World Privacy Forum, an organization that studies technology’s impact on individual privacy, issued a report urging job seekers to be careful about what information they provide to job boards and other sites. As we have long noted here at WEDDLE’s, you should never post a resume online that includes your home address and telephone number. Instead, use a cell phone number and/or an e-mail address that can be cancelled, if necessary (unfortunately, there are bad guys and creeps out there on the Web), andchecked often so that you can respond quickly to a recruiter’s call. What are the best sites for protecting privacy? According to the Forum, they are Medzilla.com, NationJob.com and CriagsList.org.

    WEDDLE’s announced the release of its 2004 books just in time to help you find a new or better job.

  • To find the best job boards and career portals for your employment situation, see WEDDLE’s 2004 Job Seeker’s Guide to Employment Web Sites and WEDDLE’s 2004 Directory of Employment-Related Internet Sites;
  • To learn the secrets of finding a great job online, see CliffsNotes: Finding a Job on the Web by WEDDLE’s Publisher, Peter Weddle; and
  • To write a power resume that will blast open employers’ doors for you, see WEDDLE’s InfoNotes: Writing a Great Resume.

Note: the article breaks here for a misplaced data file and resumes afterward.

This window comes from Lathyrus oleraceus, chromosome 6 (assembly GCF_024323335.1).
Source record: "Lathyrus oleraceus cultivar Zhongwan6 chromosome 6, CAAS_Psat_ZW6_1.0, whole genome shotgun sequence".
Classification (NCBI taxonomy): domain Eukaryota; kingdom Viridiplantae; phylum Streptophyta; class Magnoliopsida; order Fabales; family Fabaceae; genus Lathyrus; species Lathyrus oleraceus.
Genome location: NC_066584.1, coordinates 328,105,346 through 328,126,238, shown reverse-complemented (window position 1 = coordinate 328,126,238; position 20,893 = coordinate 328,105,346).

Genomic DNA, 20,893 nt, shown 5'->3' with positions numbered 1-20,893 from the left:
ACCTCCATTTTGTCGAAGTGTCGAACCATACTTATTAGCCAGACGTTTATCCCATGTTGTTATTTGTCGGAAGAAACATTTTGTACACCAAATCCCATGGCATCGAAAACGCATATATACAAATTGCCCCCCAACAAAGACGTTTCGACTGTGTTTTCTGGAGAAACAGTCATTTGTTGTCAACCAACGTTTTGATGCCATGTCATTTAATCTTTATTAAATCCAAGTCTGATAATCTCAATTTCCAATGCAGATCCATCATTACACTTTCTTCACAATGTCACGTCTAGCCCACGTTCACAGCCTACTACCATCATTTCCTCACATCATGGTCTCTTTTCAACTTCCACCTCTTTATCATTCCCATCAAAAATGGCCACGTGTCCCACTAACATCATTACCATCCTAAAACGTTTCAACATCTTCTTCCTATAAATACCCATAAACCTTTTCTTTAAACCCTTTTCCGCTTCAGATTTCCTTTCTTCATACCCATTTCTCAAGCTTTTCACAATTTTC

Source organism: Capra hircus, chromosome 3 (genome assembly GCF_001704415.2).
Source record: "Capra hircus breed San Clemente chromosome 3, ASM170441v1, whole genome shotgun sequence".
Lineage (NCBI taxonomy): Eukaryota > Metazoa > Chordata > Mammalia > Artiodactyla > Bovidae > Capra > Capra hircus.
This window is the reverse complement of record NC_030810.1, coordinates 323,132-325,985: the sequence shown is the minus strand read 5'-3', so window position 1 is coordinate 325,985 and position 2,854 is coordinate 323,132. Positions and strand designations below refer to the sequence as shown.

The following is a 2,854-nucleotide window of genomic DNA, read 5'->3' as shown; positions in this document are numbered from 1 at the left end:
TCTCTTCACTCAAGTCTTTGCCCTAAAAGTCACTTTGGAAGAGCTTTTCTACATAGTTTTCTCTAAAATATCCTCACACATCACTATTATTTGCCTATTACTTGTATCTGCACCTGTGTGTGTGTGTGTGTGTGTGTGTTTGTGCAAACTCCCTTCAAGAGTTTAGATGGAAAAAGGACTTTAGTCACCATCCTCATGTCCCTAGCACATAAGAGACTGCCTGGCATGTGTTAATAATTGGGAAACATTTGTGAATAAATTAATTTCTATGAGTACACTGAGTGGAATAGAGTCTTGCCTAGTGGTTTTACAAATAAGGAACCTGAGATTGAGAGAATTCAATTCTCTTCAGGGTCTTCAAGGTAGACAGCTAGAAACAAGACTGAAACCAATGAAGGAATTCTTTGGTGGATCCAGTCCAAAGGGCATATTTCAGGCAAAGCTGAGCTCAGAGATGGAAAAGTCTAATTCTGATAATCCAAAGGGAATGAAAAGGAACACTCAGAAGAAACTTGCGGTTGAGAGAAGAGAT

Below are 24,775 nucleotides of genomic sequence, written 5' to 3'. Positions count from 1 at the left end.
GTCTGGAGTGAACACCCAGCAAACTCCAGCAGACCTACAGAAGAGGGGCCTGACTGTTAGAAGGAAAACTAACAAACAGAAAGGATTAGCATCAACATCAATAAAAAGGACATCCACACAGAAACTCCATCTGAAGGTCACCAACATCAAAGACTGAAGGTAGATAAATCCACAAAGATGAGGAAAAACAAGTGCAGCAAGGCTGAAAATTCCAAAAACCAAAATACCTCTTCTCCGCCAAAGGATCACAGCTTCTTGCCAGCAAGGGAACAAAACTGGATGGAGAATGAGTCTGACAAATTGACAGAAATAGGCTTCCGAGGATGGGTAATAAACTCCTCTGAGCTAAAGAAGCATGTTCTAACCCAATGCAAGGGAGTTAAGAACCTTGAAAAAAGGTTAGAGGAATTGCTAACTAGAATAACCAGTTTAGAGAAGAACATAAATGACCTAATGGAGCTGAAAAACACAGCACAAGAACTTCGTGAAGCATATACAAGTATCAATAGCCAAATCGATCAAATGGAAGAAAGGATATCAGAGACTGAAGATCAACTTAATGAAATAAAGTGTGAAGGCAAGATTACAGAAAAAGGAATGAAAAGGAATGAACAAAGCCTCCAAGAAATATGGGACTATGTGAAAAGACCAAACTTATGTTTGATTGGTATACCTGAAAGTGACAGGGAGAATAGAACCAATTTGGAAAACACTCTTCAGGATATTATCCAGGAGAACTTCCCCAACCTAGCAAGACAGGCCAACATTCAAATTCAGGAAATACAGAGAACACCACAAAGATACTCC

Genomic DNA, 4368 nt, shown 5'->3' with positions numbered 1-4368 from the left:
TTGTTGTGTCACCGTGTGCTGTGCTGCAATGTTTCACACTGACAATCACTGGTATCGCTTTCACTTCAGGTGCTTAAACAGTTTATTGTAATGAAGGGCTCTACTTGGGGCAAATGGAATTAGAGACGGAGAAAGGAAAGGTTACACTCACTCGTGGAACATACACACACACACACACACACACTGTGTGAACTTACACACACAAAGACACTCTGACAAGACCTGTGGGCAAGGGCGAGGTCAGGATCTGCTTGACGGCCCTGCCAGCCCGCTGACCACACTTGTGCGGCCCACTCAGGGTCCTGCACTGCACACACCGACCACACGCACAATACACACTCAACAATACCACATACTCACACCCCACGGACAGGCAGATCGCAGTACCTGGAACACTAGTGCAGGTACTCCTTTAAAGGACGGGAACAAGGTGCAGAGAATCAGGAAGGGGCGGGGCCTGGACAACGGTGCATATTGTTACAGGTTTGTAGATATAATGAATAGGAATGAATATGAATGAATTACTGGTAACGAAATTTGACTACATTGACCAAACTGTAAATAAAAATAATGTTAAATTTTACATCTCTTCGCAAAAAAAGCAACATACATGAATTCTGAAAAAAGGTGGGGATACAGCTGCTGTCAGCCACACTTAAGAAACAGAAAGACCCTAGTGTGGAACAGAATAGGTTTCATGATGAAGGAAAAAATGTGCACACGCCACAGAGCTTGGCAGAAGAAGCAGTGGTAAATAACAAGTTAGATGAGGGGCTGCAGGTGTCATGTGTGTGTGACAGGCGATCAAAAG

• To read about these and other publications, please click on the appropriate link to your left or click here to reach WEDDLE’s 2004 Online Catalog.

    Section Three: Site Profiles

    Site Insite … how well do you know the Web’s 40,000+ job boards?

    1. If you were a Purchasing Manager looking for a new job in Texas, which of the following sites would leave you empty-handed?

  • BuyingJobs.com
  • Institute for Supply Management (www.ism.ws)
  • Pjobs.org
  • SupplyChainRecruit.com
  • 2. If you had experience checking individual loan applications for a bank and wanted to find a new job, where would you draw a complete blank online?

  • BioFind.com
  • LoanProcessorJobs.com
  • BankJobs.com
  • MortgageJobStore
  • 3. If you were a Hispanic-American, a person with a disability, a woman or a mature worker and wanted to find a site that specializes in job opportunities for candidates just like you, which of the following URLs would lead you in the wrong direction?

  • R2W.org
  • RetiredBrains.com
  • Witi4hire.com
  • Minorities-jb.com
  • (answers below)

    Site Spotlite … from the pages of WEDDLE’s 2004 Guides and Directories

    VetJobs.com

    www.vetjobs.com

    Post full time jobs: Yes

    Post part time, contract and/or consulting jobs: Yes – All

    Distribution of jobs: International

    Number of jobs: 6,800

    Salary levels of jobs: $76-100K/yr, $101-150/yr

    Offer a job agent: No

    Resume database: Yes

    How long are resumes stored: Indefinitely

    Restrictions on who can post: Veterans and their family members

    Other services for job seekers: Career/job search information, Links to off-site resources, Confidentiality feature in resume database

    Answers to Site Insite

    1. Pjobs.org, the site of Privacy and American Business, a public privacy think tank

    2. BioFind.com, a site for the biotechnology industry

    3. Minorities-jb.com, a pornography site

    N

    N

    N

    N